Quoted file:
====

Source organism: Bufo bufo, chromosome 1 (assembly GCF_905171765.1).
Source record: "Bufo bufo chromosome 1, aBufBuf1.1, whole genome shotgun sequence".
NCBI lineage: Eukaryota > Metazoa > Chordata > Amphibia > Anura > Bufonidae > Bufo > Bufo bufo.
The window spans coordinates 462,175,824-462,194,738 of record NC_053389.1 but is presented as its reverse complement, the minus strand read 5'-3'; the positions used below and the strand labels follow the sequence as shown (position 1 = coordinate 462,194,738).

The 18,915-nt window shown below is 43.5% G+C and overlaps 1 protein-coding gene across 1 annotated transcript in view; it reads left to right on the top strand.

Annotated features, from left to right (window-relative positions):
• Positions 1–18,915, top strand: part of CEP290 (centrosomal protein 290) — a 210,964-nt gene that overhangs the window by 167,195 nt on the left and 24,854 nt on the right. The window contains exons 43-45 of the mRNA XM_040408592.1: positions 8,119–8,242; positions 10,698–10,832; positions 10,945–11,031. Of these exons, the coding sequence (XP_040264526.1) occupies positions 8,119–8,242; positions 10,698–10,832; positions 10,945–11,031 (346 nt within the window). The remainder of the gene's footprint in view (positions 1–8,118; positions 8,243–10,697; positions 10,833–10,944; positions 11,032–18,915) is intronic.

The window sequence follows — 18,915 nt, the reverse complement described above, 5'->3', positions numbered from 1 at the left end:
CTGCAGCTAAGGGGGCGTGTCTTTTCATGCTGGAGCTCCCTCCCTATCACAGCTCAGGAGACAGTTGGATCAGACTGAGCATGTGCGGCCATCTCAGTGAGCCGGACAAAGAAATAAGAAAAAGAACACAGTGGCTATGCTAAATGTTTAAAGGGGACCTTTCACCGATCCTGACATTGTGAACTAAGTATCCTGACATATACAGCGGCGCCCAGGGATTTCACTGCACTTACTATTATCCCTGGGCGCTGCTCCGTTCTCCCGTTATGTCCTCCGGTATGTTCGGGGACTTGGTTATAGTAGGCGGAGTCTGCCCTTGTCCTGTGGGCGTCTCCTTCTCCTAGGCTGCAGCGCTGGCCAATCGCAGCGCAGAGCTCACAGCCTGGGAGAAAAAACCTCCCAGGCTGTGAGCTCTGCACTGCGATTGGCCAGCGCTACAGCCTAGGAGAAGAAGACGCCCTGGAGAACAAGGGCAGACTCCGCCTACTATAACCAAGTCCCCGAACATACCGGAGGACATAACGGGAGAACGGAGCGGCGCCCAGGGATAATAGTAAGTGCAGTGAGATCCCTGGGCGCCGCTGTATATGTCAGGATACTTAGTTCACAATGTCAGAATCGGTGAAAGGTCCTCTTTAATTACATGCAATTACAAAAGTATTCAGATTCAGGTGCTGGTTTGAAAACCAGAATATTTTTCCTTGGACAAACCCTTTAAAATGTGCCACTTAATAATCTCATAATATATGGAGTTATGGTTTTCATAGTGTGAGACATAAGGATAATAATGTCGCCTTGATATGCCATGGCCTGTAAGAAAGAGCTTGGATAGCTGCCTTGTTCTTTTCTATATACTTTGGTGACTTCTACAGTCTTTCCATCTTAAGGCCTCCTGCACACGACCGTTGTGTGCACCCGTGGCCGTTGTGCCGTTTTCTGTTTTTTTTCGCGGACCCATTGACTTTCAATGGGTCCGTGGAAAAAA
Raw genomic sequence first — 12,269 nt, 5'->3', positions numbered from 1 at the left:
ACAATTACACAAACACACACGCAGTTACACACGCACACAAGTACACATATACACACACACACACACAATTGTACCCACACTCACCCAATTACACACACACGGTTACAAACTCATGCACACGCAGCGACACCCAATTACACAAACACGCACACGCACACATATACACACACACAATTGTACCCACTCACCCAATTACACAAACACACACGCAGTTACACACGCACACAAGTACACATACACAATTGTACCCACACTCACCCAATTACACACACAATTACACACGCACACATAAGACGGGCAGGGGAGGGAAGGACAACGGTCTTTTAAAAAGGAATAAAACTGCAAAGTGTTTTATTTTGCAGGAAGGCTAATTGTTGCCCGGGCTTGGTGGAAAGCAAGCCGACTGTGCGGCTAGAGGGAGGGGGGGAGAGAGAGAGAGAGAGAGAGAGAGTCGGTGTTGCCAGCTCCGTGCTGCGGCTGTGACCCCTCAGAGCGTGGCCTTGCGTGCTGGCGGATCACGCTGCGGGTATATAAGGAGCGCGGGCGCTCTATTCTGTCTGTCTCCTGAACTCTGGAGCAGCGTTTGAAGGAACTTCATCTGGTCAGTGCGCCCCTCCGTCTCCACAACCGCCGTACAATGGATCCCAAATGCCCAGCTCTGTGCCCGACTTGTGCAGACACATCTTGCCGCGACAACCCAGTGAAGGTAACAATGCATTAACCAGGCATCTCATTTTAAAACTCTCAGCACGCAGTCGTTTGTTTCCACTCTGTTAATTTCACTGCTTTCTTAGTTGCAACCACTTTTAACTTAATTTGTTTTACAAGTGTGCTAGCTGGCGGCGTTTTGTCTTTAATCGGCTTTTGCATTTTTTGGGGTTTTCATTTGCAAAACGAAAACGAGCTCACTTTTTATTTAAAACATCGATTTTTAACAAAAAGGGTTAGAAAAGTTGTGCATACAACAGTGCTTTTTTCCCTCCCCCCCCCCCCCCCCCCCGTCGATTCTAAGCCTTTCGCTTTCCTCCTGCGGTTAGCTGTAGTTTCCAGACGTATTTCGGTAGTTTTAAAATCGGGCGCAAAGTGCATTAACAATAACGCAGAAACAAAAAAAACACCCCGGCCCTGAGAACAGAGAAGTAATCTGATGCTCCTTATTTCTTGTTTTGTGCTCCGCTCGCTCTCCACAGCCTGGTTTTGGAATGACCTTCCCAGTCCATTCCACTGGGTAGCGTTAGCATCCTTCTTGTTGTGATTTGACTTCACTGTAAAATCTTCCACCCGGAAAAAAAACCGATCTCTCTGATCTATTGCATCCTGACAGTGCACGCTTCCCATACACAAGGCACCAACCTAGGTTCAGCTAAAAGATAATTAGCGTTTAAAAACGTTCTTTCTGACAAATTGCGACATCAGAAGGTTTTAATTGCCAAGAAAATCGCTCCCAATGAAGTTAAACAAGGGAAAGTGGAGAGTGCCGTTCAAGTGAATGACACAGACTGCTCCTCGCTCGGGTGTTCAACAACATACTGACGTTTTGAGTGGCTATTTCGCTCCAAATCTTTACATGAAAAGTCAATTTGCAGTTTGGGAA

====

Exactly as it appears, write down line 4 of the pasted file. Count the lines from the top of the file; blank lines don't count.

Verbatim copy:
The window spans coordinates 462,175,824-462,194,738 of record NC_053389.1 but is presented as its reverse complement, the minus strand read 5'-3'; the positions used below and the strand labels follow the sequence as shown (position 1 = coordinate 462,194,738).